1982 224 w/200 \'Rude[br]Andover, CT

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                  • #10
                    Thanks all for the info.

                    I too lean toward the yamaha EFI's, as it seems from all I read that the DFI's are still having troubles.

                    Sounds like a 225 is the better way to go; if the hull is in great shape, I may act, keeping the 200 for this season and upgrading next.
                    ROGUE I[br]1978 235 CC[br]Newburyport, MA[br]ROGUE II[br]1987 17\' Montauk[br]Camden, ME[br]

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                    • #11
                      Well, let me jump in on the DFI discussion. I have twin 200 Yamaha HPDI's with 135 hours on them and they are absolutely flawless. My previous boat, a 26' Pursuit, also had a pair of 200 HPDI's that I put 500 hours on. Also, completely flawless.

                      If you decide to buy a carb or an EFI motor, make sure you shop hard and steal the engine from a shop looking to unload. You really need to buy it right, because your resale value will be squat. Just go through the boat trader and look at the boats with DFI's and 4S versus carb and EFI's, the difference in resale is astounding.
                      1987 Mako 254, 2013 Evinrude ETEC 175\'s (sold to my buddy)[br]1988 Mako 20, 2008 Yamaha 200HPDI (sold)[br]1984 Mako 17, 2005 Suzuki 115 (sold)[br]1981 Mako 21 (sold)[br]1978 Mako 17 (sold)[br]1986 Mako 260 (sold)[br]1997 Mako 232 (sold)[br]Tampa, Florida

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                      • #12
                        If looking to repower with a good EFI 225hp to burn less fuel I may be able to help you out. I am getting a 23' with a 2001 225 OX 66 Yamaha with only 392 hours on it since I need to get a 4-stroke. Taking out customers works a lot better with a few less fumes even though these engines have very little for 2-strokes. I'm looking to get $6900 since the engine has such low hours. Going rate seems to be around $6200 for these engines but not with only 392 hours on it. I'll probably post this in the classifieds as well. I'm a little negotiable so make me an offer. [email protected] Thanks and enjoy that mako!!
                        Shacklefordcharters.com[br]Atlantic Beach, NC

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                        • #13
                          Justin,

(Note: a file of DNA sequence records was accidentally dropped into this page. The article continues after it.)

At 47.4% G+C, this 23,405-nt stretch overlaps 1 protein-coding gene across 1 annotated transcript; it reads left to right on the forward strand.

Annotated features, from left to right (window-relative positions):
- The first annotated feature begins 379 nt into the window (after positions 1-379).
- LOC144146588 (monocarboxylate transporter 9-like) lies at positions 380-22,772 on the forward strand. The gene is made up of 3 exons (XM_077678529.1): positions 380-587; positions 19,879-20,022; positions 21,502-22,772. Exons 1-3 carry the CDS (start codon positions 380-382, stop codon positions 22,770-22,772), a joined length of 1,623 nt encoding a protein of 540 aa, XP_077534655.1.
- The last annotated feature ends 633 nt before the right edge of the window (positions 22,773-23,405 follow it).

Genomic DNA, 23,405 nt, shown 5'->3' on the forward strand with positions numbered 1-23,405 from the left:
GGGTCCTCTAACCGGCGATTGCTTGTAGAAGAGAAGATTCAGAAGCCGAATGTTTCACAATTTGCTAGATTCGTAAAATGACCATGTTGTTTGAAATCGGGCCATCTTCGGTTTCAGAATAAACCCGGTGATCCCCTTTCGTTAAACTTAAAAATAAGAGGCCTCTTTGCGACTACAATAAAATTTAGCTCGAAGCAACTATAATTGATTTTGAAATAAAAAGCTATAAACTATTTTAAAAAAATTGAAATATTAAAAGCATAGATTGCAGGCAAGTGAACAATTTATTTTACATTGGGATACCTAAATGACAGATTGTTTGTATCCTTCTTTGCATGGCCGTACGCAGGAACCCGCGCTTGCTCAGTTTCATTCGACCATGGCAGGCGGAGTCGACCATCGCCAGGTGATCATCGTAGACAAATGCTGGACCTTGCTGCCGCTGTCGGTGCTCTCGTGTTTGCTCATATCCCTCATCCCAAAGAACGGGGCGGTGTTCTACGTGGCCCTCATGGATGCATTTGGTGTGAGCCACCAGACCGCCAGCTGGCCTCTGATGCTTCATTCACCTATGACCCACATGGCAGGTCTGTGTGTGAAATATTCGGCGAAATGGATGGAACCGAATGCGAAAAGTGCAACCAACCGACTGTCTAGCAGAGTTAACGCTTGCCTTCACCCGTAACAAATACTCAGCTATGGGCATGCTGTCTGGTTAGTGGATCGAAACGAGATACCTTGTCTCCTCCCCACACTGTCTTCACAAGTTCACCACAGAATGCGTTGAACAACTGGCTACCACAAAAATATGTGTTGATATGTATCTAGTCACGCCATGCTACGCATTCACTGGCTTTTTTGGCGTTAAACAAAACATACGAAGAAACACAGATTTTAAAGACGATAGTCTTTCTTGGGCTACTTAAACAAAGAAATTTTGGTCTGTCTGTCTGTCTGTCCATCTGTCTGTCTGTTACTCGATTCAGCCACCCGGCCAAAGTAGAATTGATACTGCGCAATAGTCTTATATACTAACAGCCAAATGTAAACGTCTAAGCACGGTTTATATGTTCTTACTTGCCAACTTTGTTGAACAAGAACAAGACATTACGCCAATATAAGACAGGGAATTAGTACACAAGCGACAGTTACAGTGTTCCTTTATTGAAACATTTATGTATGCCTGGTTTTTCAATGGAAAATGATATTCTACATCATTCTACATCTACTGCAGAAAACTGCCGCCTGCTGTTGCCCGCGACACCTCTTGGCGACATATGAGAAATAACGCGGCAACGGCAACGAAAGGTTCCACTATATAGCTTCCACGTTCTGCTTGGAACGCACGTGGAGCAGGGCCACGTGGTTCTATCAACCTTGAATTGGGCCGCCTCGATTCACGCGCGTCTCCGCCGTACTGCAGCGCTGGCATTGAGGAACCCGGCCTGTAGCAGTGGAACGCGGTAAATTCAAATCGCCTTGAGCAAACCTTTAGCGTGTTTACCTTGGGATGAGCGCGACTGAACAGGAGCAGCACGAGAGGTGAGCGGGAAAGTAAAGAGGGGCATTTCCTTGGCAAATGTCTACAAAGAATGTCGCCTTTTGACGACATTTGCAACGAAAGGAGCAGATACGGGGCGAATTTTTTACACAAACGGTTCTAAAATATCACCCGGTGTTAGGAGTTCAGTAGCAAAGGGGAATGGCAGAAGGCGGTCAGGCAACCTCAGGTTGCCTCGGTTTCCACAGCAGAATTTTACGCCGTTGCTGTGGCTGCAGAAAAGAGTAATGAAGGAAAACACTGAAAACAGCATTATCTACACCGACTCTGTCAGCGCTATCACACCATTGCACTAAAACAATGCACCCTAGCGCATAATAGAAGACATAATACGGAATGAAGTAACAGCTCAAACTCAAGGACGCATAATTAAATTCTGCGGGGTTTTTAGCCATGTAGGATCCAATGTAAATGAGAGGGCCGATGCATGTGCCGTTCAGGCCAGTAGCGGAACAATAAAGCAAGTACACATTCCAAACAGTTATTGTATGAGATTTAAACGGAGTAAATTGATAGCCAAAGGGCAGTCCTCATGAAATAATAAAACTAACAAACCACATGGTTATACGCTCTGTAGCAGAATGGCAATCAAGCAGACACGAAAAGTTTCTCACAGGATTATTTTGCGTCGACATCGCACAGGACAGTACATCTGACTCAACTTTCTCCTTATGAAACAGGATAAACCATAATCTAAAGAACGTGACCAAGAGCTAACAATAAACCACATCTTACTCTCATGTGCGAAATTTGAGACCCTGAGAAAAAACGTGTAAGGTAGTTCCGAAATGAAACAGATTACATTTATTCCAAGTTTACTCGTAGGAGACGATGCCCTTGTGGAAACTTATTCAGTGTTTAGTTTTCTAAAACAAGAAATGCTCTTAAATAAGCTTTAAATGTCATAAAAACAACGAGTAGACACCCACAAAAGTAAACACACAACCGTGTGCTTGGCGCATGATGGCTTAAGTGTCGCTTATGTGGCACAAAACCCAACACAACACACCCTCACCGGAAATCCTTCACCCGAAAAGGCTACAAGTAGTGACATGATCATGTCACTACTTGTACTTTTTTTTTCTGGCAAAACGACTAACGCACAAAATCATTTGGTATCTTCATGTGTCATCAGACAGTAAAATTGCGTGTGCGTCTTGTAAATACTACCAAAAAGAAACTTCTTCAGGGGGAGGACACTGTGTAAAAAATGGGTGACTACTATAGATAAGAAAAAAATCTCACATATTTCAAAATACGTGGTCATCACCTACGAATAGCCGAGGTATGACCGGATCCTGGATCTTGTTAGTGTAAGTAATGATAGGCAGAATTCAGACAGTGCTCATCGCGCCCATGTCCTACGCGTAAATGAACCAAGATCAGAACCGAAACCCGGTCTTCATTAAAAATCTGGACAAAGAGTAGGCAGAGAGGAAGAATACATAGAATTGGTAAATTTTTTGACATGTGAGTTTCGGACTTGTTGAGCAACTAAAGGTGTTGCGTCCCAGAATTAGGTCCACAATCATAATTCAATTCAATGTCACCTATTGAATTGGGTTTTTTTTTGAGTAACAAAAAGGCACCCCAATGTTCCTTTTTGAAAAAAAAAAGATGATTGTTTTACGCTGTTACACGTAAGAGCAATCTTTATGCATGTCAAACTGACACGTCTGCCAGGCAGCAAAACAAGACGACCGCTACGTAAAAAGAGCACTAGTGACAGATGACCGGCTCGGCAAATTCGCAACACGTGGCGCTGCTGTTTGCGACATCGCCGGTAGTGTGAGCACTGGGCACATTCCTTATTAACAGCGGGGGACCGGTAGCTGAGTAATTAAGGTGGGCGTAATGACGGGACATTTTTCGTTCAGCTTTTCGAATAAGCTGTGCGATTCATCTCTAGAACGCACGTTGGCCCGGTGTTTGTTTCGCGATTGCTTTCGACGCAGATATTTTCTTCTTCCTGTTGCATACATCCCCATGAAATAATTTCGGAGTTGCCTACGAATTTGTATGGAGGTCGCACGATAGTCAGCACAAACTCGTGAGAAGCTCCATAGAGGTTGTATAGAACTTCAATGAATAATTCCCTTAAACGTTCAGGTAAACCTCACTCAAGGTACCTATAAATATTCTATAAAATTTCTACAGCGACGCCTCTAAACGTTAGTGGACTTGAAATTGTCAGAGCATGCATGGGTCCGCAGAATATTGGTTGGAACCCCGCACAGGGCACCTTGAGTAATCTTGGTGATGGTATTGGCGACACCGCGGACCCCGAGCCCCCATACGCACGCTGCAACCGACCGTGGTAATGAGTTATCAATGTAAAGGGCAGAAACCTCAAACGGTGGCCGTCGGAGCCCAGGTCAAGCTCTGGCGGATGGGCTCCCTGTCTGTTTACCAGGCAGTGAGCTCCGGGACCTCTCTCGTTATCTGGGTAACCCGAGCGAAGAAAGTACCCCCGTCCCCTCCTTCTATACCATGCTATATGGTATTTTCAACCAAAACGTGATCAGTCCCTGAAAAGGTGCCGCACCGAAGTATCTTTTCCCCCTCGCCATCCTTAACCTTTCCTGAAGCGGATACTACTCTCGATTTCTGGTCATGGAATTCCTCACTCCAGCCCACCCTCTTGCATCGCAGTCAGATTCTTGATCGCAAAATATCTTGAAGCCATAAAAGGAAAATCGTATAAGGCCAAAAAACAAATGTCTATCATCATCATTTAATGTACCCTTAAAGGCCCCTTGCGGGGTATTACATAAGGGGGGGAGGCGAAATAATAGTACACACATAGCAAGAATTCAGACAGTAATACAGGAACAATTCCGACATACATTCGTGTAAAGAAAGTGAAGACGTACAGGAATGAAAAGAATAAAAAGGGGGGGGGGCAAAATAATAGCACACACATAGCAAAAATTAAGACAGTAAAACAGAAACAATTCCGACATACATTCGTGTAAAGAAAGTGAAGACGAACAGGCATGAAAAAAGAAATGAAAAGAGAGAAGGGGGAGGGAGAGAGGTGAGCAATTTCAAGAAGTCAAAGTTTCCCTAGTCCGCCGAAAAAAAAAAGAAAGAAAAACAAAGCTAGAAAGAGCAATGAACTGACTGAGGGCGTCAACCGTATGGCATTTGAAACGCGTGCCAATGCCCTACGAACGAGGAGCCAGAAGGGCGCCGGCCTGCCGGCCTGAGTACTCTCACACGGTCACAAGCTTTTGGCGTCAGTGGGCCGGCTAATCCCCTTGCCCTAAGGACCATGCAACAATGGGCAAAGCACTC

My 224 is a 1983 model, which came originally with a Johnson "GT"-235 (essentially it has a larger output alternator). It had PLENTY of power to pull it to mid-to-hi 40's @ sea level, and on lakes up to approx. 2000 ft elevation. At 4000 ft elevation, it was a BUST, and WAY underpowered.

                          SO... I researched & researched, and ended up installing twin DF140's (both standard rotation, for which I have seen NO ill effects), which resulted in the boat capable of low-to-mid 50's @ 4000 ft elevation.

                          Fuel economy improved from approx. 1.3-1.5 (1.5 was absolute BEST it EVER got), to now being consistently in the 4.5 to a best of 5 MPG.

                          The major downside of installing two motors weighing 410# each, is that they caused the scuppers to be approx 1/4" below water line at rest. Am in process of adding a 30" setback bracket (Armstrong, which has a max bouancy of 492#), and enclosing the transom, which I am hopeful, will correct that minor annoyance.

                          If I had it to do over, I would install a single 250 4-stroke, to save approx $7-8K, AND get similar performance.

                          IF you are NOT going to go above 1500-2000 ft, from my experience, I believe the 200 HP would be at least sufficient.

                          Hope this helps, Good Luck...

                          PS: Mine is equipped with the optional 122 gal fuel tank...
                          Working for a livin\' is HIGHLY Over-Rated...[][br]

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                          • #14
                            Thanks for the info--get that scupper situation fixed!!!
                            ROGUE I[br]1978 235 CC[br]Newburyport, MA[br]ROGUE II[br]1987 17\' Montauk[br]Camden, ME[br]